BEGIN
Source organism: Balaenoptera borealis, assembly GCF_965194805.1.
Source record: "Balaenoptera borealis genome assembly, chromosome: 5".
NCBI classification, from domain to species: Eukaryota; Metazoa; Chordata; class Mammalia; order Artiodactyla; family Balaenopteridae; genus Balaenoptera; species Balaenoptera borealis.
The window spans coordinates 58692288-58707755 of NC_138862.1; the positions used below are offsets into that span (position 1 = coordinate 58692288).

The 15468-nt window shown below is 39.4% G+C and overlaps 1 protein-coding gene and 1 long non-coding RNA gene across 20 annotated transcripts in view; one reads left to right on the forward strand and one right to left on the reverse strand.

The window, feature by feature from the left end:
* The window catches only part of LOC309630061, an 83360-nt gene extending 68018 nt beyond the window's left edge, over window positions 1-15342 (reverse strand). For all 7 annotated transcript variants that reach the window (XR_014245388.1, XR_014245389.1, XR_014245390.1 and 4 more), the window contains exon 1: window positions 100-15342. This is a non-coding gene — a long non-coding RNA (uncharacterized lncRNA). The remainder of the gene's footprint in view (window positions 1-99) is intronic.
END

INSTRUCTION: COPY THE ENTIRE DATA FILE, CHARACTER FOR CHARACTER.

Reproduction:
Source organism: Balaenoptera borealis, assembly GCF_965194805.1.
Source record: "Balaenoptera borealis genome assembly, chromosome: 5".
NCBI classification, from domain to species: Eukaryota; Metazoa; Chordata; class Mammalia; order Artiodactyla; family Balaenopteridae; genus Balaenoptera; species Balaenoptera borealis.
The window spans coordinates 58692288-58707755 of NC_138862.1; the positions used below are offsets into that span (position 1 = coordinate 58692288).

The 15468-nt window shown below is 39.4% G+C and overlaps 1 protein-coding gene and 1 long non-coding RNA gene across 20 annotated transcripts in view; one reads left to right on the forward strand and one right to left on the reverse strand.

The window, feature by feature from the left end:
* The window catches only part of LOC309630061, an 83360-nt gene extending 68018 nt beyond the window's left edge, over window positions 1-15342 (reverse strand). For all 7 annotated transcript variants that reach the window (XR_014245388.1, XR_014245389.1, XR_014245390.1 and 4 more), the window contains exon 1: window positions 100-15342. This is a non-coding gene — a long non-coding RNA (uncharacterized lncRNA). The remainder of the gene's footprint in view (window positions 1-99) is intronic.